Derek Brown G8ECI (Louth) says he has been picking off new squares and countries on FT8 when he is in the shack (which has been like an oven!). Derek says some of the openings have been a bit frustrating, seeing what Europeans and stations further south and west from him are working, but even so Derek managed some contacts into Georgia and Florida. Derek says that the level of activity has been amazing and imagines what it will be like if the F2 conditions get back to the 1988/1989 levels.
Phil Oakley G0BVD (Great Torrington) got on the band during the UK Activity Contest, working EI9E/P, G3TXF and G3WAG/P.
Peter Taylor G8BCG (Liskeard) says the main focus this month has been 50MHz Es. Peter says he was particularly pleased to get Thailand in the log on the only weekend in the year that they are allowed on the band. He says that this year he heard many Thai stations, mostly on FT8 but also on CW. Peter worked HS3LSE and HS5LYK. The contact with HS3LSE (OK14) was Peter’s best terrestrial distance on the band for the year so far at 9960km, just pipping OA4TT who is 9957km. During 2018, Peter has worked 111 countries as at July 31st, including 101 on FT8! Looking at QSOs by mode in the year is interesting too: CW 11, SSB 164, JT65A 6, JT6M 4, FT8 1738 (including 726 from the US).
The 4m Band
On the 4m (70MHz) band Jef ON8NT runs 10W to a halo antenna on his balcony. During the VHF NFD weekend he worked a number of stations with the best being G2LO/P (IO92), G3SVJ/P (IO91) and the most distant G4RFR/P (IO80) at 415km. Jef found G4SGX, G3SHK and G4FUF on FT8.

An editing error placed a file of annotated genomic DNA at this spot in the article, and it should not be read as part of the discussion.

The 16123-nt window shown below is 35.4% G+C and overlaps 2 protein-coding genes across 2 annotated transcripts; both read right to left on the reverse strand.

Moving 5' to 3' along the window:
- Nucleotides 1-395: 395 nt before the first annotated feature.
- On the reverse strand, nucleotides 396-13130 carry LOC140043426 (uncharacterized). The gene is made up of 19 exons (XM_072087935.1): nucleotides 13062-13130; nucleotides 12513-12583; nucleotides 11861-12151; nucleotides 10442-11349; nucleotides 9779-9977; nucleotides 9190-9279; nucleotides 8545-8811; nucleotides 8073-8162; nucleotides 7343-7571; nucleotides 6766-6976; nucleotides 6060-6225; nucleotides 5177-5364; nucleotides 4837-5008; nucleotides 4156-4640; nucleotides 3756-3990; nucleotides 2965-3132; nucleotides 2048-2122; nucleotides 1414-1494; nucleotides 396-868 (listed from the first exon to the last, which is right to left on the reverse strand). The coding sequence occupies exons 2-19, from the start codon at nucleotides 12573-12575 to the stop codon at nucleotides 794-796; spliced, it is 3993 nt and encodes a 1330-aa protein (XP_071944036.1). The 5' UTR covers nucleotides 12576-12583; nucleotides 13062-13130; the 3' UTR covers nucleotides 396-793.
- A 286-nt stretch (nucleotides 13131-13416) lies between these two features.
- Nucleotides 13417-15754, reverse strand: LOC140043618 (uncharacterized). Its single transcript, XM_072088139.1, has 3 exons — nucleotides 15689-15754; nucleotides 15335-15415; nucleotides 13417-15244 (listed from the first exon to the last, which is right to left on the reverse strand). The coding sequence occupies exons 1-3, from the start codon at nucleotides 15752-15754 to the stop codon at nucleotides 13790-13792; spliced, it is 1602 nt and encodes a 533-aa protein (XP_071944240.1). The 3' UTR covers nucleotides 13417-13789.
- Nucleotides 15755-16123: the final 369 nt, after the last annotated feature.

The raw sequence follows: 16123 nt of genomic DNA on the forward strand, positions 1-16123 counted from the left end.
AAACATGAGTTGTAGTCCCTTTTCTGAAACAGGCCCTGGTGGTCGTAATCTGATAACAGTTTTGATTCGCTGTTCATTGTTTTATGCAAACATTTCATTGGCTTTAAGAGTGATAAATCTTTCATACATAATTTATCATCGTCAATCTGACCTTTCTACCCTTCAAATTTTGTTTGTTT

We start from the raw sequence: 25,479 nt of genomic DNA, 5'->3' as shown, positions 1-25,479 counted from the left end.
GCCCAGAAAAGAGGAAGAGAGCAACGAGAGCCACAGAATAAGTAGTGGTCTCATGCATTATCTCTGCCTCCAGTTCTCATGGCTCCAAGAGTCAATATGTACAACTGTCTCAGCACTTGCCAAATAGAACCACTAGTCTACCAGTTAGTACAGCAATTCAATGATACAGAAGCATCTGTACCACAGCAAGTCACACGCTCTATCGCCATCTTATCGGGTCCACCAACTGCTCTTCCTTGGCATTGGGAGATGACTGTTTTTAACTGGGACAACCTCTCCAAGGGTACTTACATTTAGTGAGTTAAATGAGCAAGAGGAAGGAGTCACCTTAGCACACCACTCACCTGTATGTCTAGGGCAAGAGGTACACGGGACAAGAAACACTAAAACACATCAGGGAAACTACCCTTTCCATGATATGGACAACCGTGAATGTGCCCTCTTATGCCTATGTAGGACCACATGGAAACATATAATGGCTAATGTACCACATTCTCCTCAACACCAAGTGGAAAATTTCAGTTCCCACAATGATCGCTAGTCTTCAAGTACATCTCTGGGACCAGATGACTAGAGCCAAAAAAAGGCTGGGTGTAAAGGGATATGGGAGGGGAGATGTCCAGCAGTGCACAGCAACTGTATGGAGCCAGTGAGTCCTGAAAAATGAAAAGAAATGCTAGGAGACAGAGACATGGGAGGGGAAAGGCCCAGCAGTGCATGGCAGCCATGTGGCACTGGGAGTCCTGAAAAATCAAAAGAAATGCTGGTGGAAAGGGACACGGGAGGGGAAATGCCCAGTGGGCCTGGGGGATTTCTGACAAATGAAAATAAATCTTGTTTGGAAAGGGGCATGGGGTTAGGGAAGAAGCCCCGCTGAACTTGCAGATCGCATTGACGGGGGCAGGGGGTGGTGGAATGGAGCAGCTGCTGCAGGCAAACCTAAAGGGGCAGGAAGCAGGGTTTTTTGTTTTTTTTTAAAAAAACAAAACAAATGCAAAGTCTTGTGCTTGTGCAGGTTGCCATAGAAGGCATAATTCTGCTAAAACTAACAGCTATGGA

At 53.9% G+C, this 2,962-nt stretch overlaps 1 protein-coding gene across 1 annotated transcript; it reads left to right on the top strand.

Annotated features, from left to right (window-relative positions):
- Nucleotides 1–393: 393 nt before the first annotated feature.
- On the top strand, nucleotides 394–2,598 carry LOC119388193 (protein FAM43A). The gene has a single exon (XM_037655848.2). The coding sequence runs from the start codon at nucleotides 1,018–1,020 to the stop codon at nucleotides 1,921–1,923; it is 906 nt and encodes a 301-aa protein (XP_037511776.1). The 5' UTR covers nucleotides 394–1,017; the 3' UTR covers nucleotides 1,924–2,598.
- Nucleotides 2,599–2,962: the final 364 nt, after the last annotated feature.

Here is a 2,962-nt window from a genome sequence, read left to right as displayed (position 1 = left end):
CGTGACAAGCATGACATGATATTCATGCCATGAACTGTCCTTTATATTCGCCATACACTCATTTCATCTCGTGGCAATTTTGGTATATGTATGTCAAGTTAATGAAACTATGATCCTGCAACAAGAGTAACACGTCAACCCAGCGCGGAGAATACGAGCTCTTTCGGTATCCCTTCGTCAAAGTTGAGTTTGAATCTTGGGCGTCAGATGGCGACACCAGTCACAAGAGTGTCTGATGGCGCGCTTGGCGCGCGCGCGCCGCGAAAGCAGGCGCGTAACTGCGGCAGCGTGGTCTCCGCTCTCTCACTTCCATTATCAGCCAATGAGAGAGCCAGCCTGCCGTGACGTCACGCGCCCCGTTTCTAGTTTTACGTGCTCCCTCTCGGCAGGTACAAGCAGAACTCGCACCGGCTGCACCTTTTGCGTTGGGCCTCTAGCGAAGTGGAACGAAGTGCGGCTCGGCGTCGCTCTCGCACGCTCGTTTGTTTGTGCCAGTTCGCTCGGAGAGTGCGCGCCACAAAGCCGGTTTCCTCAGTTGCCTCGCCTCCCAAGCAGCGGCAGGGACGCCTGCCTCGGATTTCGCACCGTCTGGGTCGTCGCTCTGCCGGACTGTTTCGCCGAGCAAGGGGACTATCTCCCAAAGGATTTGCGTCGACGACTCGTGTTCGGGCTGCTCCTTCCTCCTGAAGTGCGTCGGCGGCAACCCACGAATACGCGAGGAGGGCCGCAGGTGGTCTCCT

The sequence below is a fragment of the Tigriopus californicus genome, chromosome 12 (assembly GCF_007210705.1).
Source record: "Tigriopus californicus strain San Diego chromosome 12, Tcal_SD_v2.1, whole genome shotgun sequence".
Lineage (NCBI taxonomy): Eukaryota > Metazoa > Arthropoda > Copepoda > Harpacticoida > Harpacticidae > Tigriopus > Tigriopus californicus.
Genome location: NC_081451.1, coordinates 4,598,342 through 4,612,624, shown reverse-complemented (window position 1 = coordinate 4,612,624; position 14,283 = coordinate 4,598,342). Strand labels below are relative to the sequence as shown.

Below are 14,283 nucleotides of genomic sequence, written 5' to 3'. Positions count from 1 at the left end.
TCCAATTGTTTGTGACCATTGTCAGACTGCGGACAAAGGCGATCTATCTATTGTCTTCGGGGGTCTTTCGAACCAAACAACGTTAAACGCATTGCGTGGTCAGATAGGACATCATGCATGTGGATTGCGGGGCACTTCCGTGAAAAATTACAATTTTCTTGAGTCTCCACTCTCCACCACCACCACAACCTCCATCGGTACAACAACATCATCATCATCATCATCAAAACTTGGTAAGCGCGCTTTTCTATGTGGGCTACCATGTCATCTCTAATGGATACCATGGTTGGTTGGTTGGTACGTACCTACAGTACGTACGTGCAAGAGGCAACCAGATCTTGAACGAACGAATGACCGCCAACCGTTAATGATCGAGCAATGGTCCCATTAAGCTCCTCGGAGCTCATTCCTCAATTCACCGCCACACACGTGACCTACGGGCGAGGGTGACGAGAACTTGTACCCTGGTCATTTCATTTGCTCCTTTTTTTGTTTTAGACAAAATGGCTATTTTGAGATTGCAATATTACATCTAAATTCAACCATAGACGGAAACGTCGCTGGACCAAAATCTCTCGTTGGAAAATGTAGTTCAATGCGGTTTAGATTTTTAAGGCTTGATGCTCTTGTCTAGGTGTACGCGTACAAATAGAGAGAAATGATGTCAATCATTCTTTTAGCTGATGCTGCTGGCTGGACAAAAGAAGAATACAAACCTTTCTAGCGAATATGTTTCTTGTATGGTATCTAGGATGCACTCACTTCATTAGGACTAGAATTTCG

Mark CT1FJC reports some success on FT8 getting people to QSY (move frequency) to a part of the band that CTs are able to use. Mark worked: July 7th G0CHE (IO90), G4FUF (JO01); July 17th DJ5MN (JN58), G3SHK, DK5EW (JN48), G3YDY (JO01), EA8DBM (IL18) and DN5JD and on August 7th, GD0TEP (IO74).
I managed to give the wrong details for Derek G8ECI’s 70MHz station in the last column – sorry Derek. Derek is using an IC-756 to a G3WPO transverter that drives a 4CX250B amplifier.
Robert van der Zaal PA9RZ, Fig. 1, was active during the Field Day weekend on July 7th and 8th and says that in the Netherlands it’s not a dedicated Field Day contest. Robert worked G0FBB/P, G0VHF/P and G5LK/P, all in JO01, which were easy for him to work running 10W from the IC-7300 into his log periodic.
The 2m Band
On the 2m (144MHz) band, Dave M0TAZ operated with the Suffolk RED field weekend on July 14th and 15th, Fig. 2. The idea was to try something new. Dave decided to try to work as many European stations as possible on both phone and FT8. With a good take-off into Europe, Dave was soon working into France, Germany, Denmark and Belgium. He says that over the course of the weekend, he completed 50 contacts in 25 squares. Some of the highlights were DL3GAK at 662km, F4VYH (673km), OZ1BEF (693km) and OZ1BP (698km).
Jef ON8NT had a good time during the UK Activity Contest (UKAC) on July 3rd, with the highlights being G0EHV/P (IO84), G8PNN/P (IO95), G4KUX (IO94), G8DMU/P (IO94), G8KPD/P (IO85) and G8SFI/P ((IO94). During the VHF Field Day weekend, the highlights were GW3ZTT/P (IO82) and DK0FW (JO51).
Simon Evans G6AHX (Twyning, Gloucestershire) says that his house has been full of visitors so there has been limited time for radio. However, during the UKAC on August 8th, Simon made 26 contacts in 15 squares, with the best DX being GI4SNA (IO64). On August 5th, Simon says he had a really enjoyable contact with Keith GU6EFB with 59 reports both ways. Simon also says that he would like to welcome Lyn, now G8JLY to the Midlands having moved from Cardiff.
During the course of an e-mail conversation about (unexpectedly good) 2m FT8 results on verticals, Roger G3XBM said, “Quite a while back someone local suggested I compare 2m FT8 on the big-wheel horizontal omni and the V2000 vertical omni. There was very little difference, suggesting that polarisation was not important, so probably aircraft reflections”. If you haven’t tried FT8 on 2m and you are holding off because you don’t have a beam but have a vertical, for example, give it a go. I think you will be surprised at what you can hear and work!